Bartley concurs. He attacks Harvard’s “culture of acceptance. When you have I-banks and Goldman Sachs knocking on your door, it’s hard to believe there’s anything else out there when all you see is plenty.” He speculates that widespread resistance to the sit-in tactic, as demonstrated by a Crimson poll which found that only one-third of students agreed with this strategy, is due partly to “an unfamiliarity with how direct social action can change society.”
Bartley believes that some elements of the comparison between ’60s demonstrations and those of the PSLM are valid. “There is a direct link in methodology—we’re both part of a social movement which has used sit-ins. We needed to get across to students more that the sit-in was merely the next logical step in a lengthy trajectory of attempts to speak to the university administration.”
Harvard’s past may have helped PSLM as well. Bartley points to the pressure of alumni as something that forced the University administration to finally cave in to their demands: “If the New York Times calls Harvard greedy—which they did—it has a tremendous ripple effect on alumni. I would like to think that we changed the corporation’s mind on the issue, but more importantly, perhaps, we changed their calculations on how the institution would be affected by this action.”
The decision to move forward with a sit-in threatened to tear the PSLM apart internally. DiMaggio and Elfenbein both confess that there was soul-searching within the group from the first time the tactic was suggested in January of 2001. “We were asking, ‘will it end our campaign forever?’” Elfenbein says. While the sit-in undoubtedly raised the profile of the living wage issue on campus—Epps admits that he had “barely heard” of the struggle prior to the takeover—the PSLM risked alienation from their peers at Harvard. “Sometimes it’s tempting to just relax, work hard at school and have a comfortable lifestyle,” Elfenbein admits, “and because we choose not to make that decision, we definitley feel out of sync with a lot of other Harvard students.”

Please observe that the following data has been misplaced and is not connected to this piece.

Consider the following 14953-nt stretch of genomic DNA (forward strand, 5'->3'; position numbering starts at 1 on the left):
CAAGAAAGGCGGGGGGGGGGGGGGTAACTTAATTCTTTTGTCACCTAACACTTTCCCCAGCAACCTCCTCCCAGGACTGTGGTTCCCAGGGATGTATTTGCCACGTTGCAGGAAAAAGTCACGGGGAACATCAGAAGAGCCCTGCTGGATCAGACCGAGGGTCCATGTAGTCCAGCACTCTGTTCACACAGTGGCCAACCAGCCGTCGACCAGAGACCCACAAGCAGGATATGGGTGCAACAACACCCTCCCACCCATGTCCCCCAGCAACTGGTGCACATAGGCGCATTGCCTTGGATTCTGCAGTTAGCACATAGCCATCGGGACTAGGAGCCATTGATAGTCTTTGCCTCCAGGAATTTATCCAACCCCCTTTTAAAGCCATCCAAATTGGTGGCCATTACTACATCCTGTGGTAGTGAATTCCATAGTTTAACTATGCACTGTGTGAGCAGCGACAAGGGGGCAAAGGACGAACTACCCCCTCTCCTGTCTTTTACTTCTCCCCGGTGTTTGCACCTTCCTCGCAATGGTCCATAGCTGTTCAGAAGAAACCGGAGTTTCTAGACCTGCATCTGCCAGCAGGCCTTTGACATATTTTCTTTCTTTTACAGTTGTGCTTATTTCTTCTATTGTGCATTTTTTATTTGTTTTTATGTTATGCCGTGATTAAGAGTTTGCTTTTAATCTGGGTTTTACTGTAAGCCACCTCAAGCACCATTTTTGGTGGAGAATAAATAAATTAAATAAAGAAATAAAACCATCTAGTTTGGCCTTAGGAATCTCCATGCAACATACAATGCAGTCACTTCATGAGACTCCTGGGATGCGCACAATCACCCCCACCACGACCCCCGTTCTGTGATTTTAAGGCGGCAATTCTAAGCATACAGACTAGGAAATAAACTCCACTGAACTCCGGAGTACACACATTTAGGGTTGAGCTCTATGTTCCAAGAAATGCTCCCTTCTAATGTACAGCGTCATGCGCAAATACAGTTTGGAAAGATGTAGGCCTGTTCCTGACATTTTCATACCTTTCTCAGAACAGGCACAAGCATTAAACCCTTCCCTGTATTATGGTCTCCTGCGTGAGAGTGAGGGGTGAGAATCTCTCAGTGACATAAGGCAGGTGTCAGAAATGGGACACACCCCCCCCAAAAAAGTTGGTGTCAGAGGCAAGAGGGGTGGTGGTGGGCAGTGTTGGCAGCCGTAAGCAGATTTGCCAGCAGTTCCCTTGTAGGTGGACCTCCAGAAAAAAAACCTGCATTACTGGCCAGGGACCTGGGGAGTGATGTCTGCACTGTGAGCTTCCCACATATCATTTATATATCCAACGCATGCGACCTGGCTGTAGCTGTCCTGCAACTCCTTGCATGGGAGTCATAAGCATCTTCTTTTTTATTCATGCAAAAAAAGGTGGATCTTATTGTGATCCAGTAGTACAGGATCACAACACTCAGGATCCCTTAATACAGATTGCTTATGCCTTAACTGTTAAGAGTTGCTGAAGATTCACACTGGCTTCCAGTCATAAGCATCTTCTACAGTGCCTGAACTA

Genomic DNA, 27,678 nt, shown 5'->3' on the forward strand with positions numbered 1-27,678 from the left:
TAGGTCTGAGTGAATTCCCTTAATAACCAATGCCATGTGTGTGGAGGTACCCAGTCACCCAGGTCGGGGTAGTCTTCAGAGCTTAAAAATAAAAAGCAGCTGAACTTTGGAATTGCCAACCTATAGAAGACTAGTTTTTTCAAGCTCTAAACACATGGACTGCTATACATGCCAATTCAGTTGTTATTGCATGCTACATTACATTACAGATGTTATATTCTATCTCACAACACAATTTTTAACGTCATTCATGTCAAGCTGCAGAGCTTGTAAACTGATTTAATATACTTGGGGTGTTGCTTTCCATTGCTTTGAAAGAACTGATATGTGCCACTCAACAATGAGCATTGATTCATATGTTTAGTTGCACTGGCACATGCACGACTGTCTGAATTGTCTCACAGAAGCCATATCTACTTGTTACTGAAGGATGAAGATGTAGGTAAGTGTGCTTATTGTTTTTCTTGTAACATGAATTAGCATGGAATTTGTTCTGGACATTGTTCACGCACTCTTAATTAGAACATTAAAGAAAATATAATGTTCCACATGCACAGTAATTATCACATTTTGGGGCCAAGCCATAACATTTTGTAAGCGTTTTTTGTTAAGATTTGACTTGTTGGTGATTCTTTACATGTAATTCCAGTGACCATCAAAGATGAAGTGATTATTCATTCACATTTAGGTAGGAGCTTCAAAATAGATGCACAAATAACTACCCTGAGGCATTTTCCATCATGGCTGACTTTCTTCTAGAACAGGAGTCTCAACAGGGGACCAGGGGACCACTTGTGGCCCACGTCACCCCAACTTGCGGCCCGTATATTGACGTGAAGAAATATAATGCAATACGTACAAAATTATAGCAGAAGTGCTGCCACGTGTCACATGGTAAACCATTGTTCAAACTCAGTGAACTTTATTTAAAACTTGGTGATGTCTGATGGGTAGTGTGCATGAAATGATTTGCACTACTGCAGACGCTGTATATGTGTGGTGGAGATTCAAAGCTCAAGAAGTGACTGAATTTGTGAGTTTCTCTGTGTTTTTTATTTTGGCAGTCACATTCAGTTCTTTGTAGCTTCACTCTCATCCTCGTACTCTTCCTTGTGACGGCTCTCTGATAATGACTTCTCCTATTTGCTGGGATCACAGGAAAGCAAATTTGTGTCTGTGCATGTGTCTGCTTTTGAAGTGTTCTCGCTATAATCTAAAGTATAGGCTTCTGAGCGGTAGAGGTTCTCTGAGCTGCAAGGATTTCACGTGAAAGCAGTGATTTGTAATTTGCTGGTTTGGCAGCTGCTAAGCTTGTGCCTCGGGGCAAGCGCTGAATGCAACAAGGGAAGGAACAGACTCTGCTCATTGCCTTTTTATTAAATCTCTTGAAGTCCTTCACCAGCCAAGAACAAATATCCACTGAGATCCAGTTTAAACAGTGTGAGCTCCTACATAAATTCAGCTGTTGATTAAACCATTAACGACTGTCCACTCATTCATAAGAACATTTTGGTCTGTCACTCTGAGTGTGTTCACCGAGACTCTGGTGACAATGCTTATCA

Remolding the Protestor Image
The PSLM also had to confront the question of whether students can ever protest on behalf of workers.
Professor David Hall, who teaches a class at the Divinity School in Radical Social History, points out that this has become a contentious issue for student activists in part because the prosperity of the 1990s has been unequally distributed. “What makes the Living Wage campaign interesting is that whereas in the 1960s there was very little major union activity in relation to civil rights and the Vietnam War, the issues concerning the student activist today revolve around class and thus implicitly involve labor power plays,” he said.
Professor Epps was pleased with the way the PSLM handled labor issues. “What impressed me”, he says, “is that they maintained consultation with workers throughout and possessed a deep knowledge of labor force structures and union practices. It became a pooling of intellectual and political resources from a variety of positions.”
Professor Epps’ positive assesment belies the more ambigious attitudes that PSLM members themselves feel toward the multitude of class issues which complicate their actions. PSLM members continually speak of the importance of inclusiveness in their campaign, both of the workers they protest on behalf of, and the majority of students at Harvard who are not part of the activist movement. Bartley admits that while most students were familiar with direct action strategies through the anti-globalization protests, “this direct action movement has not been ingrained in workers today because of a more passive brand of business unionism. It was difficult to convince workers that direct action was worth it, because they are not used to talking about protest in that way.”